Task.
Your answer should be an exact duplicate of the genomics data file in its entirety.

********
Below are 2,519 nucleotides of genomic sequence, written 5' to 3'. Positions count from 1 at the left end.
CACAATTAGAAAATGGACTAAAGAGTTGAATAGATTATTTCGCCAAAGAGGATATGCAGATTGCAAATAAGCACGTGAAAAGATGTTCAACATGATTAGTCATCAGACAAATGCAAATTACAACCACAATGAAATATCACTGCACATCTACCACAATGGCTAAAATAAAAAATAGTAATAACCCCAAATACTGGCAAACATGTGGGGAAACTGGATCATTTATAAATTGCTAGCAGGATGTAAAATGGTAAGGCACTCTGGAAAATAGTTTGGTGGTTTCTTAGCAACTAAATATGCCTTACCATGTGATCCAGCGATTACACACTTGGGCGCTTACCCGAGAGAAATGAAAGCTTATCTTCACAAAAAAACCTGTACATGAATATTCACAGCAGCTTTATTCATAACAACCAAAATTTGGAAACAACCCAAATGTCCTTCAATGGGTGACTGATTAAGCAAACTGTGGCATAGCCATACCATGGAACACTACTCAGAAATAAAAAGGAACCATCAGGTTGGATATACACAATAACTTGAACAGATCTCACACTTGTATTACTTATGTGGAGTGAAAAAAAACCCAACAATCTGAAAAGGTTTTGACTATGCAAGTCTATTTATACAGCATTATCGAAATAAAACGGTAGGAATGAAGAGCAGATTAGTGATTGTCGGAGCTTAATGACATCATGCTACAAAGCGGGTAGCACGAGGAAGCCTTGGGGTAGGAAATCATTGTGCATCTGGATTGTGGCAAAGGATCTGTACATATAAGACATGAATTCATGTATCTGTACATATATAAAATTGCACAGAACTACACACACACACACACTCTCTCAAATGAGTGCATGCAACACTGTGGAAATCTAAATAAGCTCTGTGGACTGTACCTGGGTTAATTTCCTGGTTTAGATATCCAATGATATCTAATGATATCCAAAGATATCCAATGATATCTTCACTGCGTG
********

Below are 2,519 nucleotides of genomic sequence, written 5' to 3'. Positions count from 1 at the left end.
CACAATTAGAAAATGGACTAAAGAGTTGAATAGATTATTTCGCCAAAGAGGATATGCAGATTGCAAATAAGCACGTGAAAAGATGTTCAACATGATTAGTCATCAGACAAATGCAAATTACAACCACAATGAAATATCACTGCACATCTACCACAATGGCTAAAATAAAAAATAGTAATAACCCCAAATACTGGCAAACATGTGGGGAAACTGGATCATTTATAAATTGCTAGCAGGATGTAAAATGGTAAGGCACTCTGGAAAATAGTTTGGTGGTTTCTTAGCAACTAAATATGCCTTACCATGTGATCCAGCGATTACACACTTGGGCGCTTACCCGAGAGAAATGAAAGCTTATCTTCACAAAAAAACCTGTACATGAATATTCACAGCAGCTTTATTCATAACAACCAAAATTTGGAAACAACCCAAATGTCCTTCAATGGGTGACTGATTAAGCAAACTGTGGCATAGCCATACCATGGAACACTACTCAGAAATAAAAAGGAACCATCAGGTTGGATATACACAATAACTTGAACAGATCTCACACTTGTATTACTTATGTGGAGTGAAAAAAAACCCAACAATCTGAAAAGGTTTTGACTATGCAAGTCTATTTATACAGCATTATCGAAATAAAACGGTAGGAATGAAGAGCAGATTAGTGATTGTCGGAGCTTAATGACATCATGCTACAAAGCGGGTAGCACGAGGAAGCCTTGGGGTAGGAAATCATTGTGCATCTGGATTGTGGCAAAGGATCTGTACATATAAGACATGAATTCATGTATCTGTACATATATAAAATTGCACAGAACTACACACACACACACACTCTCTCAAATGAGTGCATGCAACACTGTGGAAATCTAAATAAGCTCTGTGGACTGTACCTGGGTTAATTTCCTGGTTTAGATATCCAATGATATCTAATGATATCCAAAGATATCCAATGATATCTTCACTGCGTG